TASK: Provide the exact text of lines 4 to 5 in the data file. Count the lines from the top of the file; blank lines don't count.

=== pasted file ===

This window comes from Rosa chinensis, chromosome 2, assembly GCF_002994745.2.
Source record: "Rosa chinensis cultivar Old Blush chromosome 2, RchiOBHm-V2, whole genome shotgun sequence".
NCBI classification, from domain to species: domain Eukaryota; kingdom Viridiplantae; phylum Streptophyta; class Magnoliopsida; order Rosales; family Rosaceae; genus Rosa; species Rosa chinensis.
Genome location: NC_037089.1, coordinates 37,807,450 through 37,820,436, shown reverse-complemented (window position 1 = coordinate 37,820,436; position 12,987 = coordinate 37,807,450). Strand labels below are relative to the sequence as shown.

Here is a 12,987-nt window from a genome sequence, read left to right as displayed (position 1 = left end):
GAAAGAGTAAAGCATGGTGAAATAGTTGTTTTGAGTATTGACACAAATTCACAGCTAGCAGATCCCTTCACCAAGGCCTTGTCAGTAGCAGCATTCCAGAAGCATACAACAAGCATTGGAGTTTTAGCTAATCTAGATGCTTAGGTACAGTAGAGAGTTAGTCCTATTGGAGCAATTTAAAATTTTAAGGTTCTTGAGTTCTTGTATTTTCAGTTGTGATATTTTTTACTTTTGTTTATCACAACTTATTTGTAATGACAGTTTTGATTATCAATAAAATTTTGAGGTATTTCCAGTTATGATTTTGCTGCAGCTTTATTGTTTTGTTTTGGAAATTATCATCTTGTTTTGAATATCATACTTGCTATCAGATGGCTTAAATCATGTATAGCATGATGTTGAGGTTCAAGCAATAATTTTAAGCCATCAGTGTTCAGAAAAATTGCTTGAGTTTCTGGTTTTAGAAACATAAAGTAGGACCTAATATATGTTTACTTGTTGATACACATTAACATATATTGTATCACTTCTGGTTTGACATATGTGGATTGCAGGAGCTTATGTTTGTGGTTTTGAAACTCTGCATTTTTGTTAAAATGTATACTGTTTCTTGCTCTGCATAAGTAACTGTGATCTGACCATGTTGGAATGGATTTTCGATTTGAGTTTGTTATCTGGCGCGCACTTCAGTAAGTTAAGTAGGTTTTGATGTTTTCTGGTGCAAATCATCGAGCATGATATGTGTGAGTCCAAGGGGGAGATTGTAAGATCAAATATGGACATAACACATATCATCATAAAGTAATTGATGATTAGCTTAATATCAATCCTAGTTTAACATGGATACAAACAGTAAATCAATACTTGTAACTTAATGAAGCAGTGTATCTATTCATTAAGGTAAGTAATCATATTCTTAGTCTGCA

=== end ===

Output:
Genome location: NC_037089.1, coordinates 37,807,450 through 37,820,436, shown reverse-complemented (window position 1 = coordinate 37,820,436; position 12,987 = coordinate 37,807,450). Strand labels below are relative to the sequence as shown.

Here is a 12,987-nt window from a genome sequence, read left to right as displayed (position 1 = left end):